What’s next?

Well the harvest is in, and things around the farm have settled down from the peak frenzy of October. Overall this season went well. We had a good harvest crew, and with the dry fall we were able to stay on track as the apples matured–no rain days to put us behind! It always is a good feeling to have the crop tucked away inside the coolers.

But while the pace slows down some, there is still a lot of work to be completed before winter sets in. Everything needs to be mowed to reduce the hiding places of tree-nibbling mice and rabbits. Weed spray will help that too. Tree trellis wires need to be checked and tightened after a heavy crop load has weighed them down. Equipment maintenance that may have been put off during the business of harvest now has to be taken care of. We have to winterize all of the irrigation lines and wells before freezing temps set in. Ladders, apple boxes and picking equipment all have to be gathered up and stored away for the winter. And the buildings on the farm need to be cleaned up and reorganized after a hectic fall’s work. My son Travis is good at that. I’m more of a “toss is aside, we’ll deal with it later” kind of guy. He likes to have things organized. Maybe that’s why I’m always asking him where things are!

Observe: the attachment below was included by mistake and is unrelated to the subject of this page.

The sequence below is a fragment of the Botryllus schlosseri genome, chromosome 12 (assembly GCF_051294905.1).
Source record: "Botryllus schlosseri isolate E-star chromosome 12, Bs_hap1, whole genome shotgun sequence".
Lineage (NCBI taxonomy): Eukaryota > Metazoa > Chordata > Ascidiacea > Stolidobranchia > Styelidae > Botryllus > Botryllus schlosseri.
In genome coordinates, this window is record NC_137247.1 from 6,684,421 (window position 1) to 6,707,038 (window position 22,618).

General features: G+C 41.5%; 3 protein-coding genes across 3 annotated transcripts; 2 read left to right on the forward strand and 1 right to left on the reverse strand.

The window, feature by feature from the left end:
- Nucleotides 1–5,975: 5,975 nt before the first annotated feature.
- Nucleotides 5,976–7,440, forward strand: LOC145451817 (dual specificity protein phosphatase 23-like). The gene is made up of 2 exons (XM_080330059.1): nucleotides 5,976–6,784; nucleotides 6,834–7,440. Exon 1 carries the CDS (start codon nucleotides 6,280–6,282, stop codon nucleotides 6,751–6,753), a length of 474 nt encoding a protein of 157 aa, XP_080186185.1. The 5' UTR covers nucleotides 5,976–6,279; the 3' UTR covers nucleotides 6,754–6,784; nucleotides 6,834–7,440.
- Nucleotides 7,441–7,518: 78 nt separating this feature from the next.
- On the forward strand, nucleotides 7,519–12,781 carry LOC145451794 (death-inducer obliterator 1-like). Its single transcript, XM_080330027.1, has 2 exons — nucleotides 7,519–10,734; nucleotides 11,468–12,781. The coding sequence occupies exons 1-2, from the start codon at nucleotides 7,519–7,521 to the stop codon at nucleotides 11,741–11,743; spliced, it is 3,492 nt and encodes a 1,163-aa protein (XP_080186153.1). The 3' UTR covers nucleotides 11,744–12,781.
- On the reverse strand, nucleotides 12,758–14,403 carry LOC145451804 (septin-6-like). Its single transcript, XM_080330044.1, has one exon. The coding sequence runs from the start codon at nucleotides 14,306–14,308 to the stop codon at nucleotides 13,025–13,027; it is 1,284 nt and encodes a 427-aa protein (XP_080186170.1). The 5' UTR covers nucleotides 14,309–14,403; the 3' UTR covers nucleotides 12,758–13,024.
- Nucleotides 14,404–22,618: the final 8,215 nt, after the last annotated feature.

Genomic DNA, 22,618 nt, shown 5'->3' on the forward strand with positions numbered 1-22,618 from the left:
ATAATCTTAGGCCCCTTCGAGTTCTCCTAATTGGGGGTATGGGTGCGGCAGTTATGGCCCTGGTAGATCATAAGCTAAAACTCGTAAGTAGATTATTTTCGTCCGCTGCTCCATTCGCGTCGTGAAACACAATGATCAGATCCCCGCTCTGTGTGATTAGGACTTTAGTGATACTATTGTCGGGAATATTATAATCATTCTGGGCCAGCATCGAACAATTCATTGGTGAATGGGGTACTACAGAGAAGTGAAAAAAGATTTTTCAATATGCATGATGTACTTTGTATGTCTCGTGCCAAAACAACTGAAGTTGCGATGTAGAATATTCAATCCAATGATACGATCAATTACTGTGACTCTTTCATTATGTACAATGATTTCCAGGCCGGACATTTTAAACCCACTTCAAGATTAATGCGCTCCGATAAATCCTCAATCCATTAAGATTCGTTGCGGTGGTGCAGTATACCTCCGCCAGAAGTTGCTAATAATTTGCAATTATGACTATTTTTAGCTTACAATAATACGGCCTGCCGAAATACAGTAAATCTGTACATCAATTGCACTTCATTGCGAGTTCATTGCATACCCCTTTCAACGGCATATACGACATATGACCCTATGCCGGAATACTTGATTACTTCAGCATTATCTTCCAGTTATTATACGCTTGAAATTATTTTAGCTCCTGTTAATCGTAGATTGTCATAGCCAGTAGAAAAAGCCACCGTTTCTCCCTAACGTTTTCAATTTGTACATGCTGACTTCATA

The trees need attention too. After working so hard and using up so much energy to produce a nice crop, we give them a good foliar nutrient mix to perk them up before winter. We don’t want them to be tired and hungry before going to bed! Another thing that helped the trees during the drought this fall was the irrigation system. I have never watered the trees so late into the fall as I did this season. The lack of rain in August, September and much of October this year had the potential to keep the fruit small, and really stress the trees going into winter. But with the ability to keep the orchards watered we could keep the trees happy through harvest. And then, towards the end of October, we finally got rain! Bunches of it! And the soil soaked it up almost as fast as it came down. What a blessing!